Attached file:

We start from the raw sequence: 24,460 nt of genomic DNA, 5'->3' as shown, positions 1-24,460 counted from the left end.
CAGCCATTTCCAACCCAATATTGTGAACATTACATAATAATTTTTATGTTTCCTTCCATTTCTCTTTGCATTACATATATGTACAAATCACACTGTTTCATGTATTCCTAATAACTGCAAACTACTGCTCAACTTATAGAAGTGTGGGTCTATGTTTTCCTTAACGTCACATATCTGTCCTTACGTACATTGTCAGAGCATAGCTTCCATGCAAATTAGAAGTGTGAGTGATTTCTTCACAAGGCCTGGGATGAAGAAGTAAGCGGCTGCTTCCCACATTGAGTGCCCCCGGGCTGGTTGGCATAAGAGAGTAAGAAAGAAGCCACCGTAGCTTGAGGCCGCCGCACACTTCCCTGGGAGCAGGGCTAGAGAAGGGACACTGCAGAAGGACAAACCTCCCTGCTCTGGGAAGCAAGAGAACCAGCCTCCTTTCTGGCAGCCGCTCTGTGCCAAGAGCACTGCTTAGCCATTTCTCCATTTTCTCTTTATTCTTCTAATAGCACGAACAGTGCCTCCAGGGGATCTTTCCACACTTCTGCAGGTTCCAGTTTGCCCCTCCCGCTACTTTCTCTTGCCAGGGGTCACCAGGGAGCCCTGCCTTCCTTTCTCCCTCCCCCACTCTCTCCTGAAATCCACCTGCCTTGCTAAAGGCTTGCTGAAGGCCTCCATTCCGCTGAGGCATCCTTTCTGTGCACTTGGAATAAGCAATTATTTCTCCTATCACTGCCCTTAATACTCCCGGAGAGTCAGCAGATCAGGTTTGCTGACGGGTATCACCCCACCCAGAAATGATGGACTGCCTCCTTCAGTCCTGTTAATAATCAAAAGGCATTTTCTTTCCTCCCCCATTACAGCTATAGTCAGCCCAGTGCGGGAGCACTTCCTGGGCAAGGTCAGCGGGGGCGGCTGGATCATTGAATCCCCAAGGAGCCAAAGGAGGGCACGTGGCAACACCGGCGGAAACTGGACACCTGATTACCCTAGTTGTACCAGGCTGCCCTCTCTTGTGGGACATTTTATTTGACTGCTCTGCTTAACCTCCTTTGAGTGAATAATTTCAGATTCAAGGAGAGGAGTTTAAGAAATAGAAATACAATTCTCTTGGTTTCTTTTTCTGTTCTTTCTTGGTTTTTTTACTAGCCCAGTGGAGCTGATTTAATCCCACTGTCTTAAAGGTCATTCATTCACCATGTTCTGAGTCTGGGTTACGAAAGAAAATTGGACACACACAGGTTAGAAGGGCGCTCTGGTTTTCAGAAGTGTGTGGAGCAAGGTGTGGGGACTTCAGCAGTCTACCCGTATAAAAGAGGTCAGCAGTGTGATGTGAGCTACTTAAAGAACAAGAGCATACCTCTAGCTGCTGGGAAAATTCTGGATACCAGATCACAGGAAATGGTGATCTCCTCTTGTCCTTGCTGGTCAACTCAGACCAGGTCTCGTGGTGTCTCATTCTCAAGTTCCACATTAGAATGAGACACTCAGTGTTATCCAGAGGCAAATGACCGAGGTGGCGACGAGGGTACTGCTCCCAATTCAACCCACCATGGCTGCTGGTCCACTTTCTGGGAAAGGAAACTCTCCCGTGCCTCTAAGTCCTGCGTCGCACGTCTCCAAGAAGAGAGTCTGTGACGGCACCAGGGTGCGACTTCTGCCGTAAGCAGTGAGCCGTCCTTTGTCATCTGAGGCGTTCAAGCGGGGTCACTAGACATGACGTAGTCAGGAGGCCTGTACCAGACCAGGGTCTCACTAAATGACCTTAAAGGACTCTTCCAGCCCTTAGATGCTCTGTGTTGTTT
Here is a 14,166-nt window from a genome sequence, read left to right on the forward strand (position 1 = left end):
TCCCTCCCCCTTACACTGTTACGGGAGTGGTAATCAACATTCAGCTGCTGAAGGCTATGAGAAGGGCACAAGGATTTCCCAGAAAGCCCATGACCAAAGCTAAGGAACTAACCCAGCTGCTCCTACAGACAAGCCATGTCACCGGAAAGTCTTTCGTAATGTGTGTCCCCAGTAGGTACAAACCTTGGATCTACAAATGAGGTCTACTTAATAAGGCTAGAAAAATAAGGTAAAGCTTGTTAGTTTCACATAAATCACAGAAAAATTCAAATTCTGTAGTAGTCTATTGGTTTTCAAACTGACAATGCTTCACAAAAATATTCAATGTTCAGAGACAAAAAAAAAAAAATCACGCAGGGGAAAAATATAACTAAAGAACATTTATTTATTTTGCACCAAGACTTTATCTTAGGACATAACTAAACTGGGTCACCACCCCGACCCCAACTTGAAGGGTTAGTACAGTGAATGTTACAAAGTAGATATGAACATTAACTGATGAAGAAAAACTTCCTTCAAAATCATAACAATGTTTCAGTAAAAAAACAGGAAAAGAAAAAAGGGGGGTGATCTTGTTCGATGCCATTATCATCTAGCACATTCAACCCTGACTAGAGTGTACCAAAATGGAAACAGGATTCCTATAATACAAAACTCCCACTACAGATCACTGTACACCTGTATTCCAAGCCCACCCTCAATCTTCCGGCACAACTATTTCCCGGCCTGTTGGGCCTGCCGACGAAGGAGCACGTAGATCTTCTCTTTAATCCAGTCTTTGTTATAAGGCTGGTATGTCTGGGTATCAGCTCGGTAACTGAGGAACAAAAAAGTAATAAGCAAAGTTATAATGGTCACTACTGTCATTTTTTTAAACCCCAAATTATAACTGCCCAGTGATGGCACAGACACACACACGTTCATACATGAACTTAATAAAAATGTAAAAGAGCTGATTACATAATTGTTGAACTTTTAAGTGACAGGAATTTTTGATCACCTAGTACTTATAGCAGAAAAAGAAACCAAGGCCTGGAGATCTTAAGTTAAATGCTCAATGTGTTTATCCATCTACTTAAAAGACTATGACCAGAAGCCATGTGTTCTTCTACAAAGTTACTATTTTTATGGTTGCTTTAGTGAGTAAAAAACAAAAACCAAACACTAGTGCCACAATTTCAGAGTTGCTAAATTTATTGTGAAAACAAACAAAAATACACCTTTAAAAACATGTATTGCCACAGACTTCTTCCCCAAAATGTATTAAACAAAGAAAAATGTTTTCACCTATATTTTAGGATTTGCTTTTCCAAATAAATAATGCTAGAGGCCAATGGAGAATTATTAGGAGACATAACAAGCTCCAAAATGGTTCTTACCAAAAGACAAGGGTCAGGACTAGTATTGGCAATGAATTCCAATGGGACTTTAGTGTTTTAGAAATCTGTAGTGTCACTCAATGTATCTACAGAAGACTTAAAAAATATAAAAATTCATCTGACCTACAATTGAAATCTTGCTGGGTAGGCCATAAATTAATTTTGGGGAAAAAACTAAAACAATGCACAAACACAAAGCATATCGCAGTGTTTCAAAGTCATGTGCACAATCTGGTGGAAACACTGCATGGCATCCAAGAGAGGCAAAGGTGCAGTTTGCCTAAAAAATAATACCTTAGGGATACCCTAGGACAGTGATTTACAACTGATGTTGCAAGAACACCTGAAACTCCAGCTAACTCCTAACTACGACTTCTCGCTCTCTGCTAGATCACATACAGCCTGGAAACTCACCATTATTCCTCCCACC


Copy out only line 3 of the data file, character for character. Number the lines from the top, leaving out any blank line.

Here is a 14,166-nt window from a genome sequence, read left to right on the forward strand (position 1 = left end):